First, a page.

While infrequently a critical event in the ED, epistaxis is often that little rock in the shoe of an otherwise smooth shift. And it can be as frustrating for the EP as it can be for the patient. FloSeal represents a new, effective yet expensive answer to this common problem.
Epistaxis comes in three versions: the fountain, the trickle and the dam. The first and last are usually easy to treat. The fountain, or gusher, you just pack, hope it’s not too posterior, and then observe. The dam – in which the patient fixes their own problem but still wants you to do something – you basically leave alone. The resistant trickle, the bleed that keeps slowly oozing despite direct pressure and/or cautery, is the real problem child of epistaxis. It doesn’t quite seem worthy of a full packing, but you have to do something in order to satisfy yourself as well as your patient. Full packings are uncomfortable, unattractive and can cause cardiac and infectious issues particularly in the elderly. So what to do? FloSeal to the rescue.
FloSeal Hemostatic Matrix is a proprietary combination of cross-linked gelatin granules and topical human thrombin produced by Baxter Pharmaceuticals. Originally created and used for interoperative bleeding it is seeing increasing use for control of bleeding in epistaxis. While not the best at controlling severe epistaxis, as there is no pressure or tamponade created by FloSeal it is perfect for everything short of the “pumper.” While some of the traditional packing methods are impregnated with hemostatic agents the benefit of FloSeal over these is mainly patient comfort. Another nice benefit is that FloSeal does not require platelet activation allowing it to fully function even in anticoagulated patients.
FloSeal comes as three separate components that require mixing. The kit comes with a bottle of calcium chloride, a bottle of human thrombin, a syringe pre-filled with gelatin matrix, a syringe for the CaCl/thrombin mixture, a mixing syringe, and a cute little mortar. Mixing the product involves multiple steps but is pretty straightforward. First you draw up the CaCl with a syringe and inject the liquid into the bottle containing the thrombin. You then swirl the bottle to mix the solution. Once mixed the solution is drawn out and then transferred to the mortar. The solution is then aspirated into the mixing syringe which mates up with the syringe containing the gelatin matrix. Finally you push the solution into the matrix side and then push the total mixture from side to side for a total of at least 20 transfers. Wait 30 seconds and FloSeal is ready to use anytime in the next 30 minutes.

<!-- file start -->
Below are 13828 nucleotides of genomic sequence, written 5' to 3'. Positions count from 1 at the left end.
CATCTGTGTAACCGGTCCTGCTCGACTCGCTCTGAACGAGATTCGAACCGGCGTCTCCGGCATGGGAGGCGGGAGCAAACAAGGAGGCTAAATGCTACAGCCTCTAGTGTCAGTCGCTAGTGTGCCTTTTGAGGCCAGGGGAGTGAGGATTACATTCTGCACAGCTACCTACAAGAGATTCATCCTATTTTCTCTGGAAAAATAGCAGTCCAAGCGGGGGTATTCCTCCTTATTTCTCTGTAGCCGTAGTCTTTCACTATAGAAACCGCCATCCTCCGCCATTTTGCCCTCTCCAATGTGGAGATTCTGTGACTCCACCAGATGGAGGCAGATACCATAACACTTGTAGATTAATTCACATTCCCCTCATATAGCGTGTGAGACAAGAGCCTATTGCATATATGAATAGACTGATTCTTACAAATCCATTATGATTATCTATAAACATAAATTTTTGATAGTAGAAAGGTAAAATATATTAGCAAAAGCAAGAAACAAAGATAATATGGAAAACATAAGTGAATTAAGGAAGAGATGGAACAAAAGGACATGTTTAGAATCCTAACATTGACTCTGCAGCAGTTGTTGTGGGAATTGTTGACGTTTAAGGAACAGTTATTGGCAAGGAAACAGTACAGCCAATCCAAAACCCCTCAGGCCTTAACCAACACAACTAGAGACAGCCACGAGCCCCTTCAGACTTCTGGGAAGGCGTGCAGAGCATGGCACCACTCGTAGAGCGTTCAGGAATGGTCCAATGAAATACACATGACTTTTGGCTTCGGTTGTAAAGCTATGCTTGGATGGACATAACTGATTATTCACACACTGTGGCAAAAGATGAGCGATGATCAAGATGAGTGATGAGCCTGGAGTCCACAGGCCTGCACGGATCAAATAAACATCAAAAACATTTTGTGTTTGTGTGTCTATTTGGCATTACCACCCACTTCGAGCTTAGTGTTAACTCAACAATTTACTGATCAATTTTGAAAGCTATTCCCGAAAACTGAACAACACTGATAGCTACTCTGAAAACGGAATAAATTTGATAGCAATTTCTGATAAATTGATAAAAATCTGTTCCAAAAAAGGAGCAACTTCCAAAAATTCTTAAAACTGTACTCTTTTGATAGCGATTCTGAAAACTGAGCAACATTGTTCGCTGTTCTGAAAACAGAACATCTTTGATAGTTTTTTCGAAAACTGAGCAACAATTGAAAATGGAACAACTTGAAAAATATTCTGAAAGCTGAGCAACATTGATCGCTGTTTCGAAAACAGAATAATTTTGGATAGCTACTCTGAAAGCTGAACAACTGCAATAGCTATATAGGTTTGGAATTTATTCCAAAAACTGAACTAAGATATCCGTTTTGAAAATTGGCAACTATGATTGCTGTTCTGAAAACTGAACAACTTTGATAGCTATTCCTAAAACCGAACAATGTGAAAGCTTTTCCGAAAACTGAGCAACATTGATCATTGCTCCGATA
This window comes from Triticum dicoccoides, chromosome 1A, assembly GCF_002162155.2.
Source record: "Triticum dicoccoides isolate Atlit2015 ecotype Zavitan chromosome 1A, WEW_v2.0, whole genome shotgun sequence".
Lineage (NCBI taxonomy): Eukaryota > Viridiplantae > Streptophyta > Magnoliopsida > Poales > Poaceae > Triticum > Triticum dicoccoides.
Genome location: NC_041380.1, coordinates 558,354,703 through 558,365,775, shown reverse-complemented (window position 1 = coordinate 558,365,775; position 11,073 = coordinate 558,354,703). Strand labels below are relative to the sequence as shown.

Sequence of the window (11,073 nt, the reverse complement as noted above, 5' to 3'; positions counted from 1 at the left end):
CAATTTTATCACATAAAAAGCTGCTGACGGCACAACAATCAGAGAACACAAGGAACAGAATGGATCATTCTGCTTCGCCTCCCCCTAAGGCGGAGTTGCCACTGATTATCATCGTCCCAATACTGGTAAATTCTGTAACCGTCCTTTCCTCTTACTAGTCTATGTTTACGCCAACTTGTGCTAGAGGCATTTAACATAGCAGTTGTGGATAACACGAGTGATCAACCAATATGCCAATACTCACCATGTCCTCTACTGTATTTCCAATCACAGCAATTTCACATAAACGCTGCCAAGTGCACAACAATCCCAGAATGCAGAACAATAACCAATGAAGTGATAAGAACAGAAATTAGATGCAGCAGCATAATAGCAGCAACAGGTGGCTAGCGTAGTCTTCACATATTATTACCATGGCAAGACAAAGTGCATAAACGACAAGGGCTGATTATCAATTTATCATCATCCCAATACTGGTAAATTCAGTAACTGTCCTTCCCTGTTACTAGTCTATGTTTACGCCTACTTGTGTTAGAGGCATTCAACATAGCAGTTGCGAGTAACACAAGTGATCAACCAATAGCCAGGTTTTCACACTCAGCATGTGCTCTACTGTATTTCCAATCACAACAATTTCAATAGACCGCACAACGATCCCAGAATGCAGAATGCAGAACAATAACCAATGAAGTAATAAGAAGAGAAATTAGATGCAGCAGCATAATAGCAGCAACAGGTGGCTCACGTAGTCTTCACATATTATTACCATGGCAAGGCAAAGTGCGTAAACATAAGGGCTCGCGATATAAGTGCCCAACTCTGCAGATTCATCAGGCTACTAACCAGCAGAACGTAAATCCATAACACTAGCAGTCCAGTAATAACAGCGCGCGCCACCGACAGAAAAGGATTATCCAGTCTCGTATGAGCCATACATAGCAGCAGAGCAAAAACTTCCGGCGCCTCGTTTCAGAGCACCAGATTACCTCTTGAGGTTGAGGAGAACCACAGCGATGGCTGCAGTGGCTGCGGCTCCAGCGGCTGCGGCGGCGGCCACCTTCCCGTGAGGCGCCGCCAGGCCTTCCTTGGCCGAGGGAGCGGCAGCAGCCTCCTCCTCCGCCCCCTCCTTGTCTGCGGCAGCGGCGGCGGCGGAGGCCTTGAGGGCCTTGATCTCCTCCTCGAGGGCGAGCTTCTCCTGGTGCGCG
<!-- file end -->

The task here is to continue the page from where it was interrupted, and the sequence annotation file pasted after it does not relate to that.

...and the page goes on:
Now that the chemistry fun is over its time to put the final product to use. Attach one of the two sizes of applicator tips to the syringe. Place the tip deep into the nare and begin injecting the matrix solution as you slowly pull the syringe out uniformly filling the patient’s nare with foam. The FloSeal will expand about 20% more in size filling the nare fully. At this point it has the appearance of the same canned foam you might use to fill cracks in your house. After 5 minutes FloSeal will form a gelatinous foam. You can then use saline to remove any excess FloSeal from the patient’s face. What the patient is left with is a comfortable non-bleeding nose filled with barely visible foam as opposed to a large uncomfortable balloon or packing with a tube or string taped to the side of their face. The FloSeal will begin to break down in 3-5 days on its own and be gone in 5-7 days.
Per product literature and supported studies, FloSeal will stop 97% of bleeding within two minutes. This advance in patient comfort and technology does not come without a price, however. FloSeal is sold in packs of 6 at a cost of $2,940 dollars or nearly $500 per use. This cost can be recouped by billing it as a medication separate from the procedure itself. In my ED many of our patients are uninsured so in order to control out-of-pocket cost to the patient I address the expense with them prior to use of FloSeal. FloSeal is FDA approved for general use in control of bleeding with no specific approval for epistaxis but has been used safely in the ENT literature.
How We Rate
1. Seriously flawed, even hazardous
2. Downsides outweigh upsides
3. We could take it or leave it
4. Excellent, with room to improve
5. What did I do without this?